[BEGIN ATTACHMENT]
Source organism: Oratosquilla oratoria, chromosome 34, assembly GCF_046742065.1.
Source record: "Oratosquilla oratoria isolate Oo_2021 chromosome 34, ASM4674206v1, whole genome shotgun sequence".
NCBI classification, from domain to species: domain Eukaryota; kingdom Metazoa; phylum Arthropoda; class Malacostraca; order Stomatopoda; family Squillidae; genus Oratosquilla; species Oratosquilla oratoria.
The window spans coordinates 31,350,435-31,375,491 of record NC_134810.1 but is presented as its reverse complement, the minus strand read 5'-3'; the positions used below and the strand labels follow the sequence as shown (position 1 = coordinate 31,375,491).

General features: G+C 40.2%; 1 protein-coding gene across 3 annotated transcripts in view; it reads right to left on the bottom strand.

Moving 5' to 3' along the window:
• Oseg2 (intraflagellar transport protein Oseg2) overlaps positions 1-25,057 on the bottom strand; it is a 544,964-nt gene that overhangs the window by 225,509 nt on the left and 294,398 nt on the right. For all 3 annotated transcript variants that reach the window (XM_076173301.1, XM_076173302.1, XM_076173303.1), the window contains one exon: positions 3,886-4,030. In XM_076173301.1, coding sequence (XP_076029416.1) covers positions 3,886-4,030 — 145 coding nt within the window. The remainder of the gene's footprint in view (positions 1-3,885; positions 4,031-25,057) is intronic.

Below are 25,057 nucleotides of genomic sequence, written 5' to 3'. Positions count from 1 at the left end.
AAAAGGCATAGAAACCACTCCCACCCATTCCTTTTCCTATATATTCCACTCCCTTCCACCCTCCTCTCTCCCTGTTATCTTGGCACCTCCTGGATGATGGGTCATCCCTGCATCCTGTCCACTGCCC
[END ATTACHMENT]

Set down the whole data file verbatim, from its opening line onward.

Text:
Source organism: Oratosquilla oratoria, chromosome 34, assembly GCF_046742065.1.
Source record: "Oratosquilla oratoria isolate Oo_2021 chromosome 34, ASM4674206v1, whole genome shotgun sequence".
NCBI classification, from domain to species: domain Eukaryota; kingdom Metazoa; phylum Arthropoda; class Malacostraca; order Stomatopoda; family Squillidae; genus Oratosquilla; species Oratosquilla oratoria.
The window spans coordinates 31,350,435-31,375,491 of record NC_134810.1 but is presented as its reverse complement, the minus strand read 5'-3'; the positions used below and the strand labels follow the sequence as shown (position 1 = coordinate 31,375,491).

General features: G+C 40.2%; 1 protein-coding gene across 3 annotated transcripts in view; it reads right to left on the bottom strand.

Moving 5' to 3' along the window:
• Oseg2 (intraflagellar transport protein Oseg2) overlaps positions 1-25,057 on the bottom strand; it is a 544,964-nt gene that overhangs the window by 225,509 nt on the left and 294,398 nt on the right. For all 3 annotated transcript variants that reach the window (XM_076173301.1, XM_076173302.1, XM_076173303.1), the window contains one exon: positions 3,886-4,030. In XM_076173301.1, coding sequence (XP_076029416.1) covers positions 3,886-4,030 — 145 coding nt within the window. The remainder of the gene's footprint in view (positions 1-3,885; positions 4,031-25,057) is intronic.

Below are 25,057 nucleotides of genomic sequence, written 5' to 3'. Positions count from 1 at the left end.
AAAAGGCATAGAAACCACTCCCACCCATTCCTTTTCCTATATATTCCACTCCCTTCCACCCTCCTCTCTCCCTGTTATCTTGGCACCTCCTGGATGATGGGTCATCCCTGCATCCTGTCCACTGCCC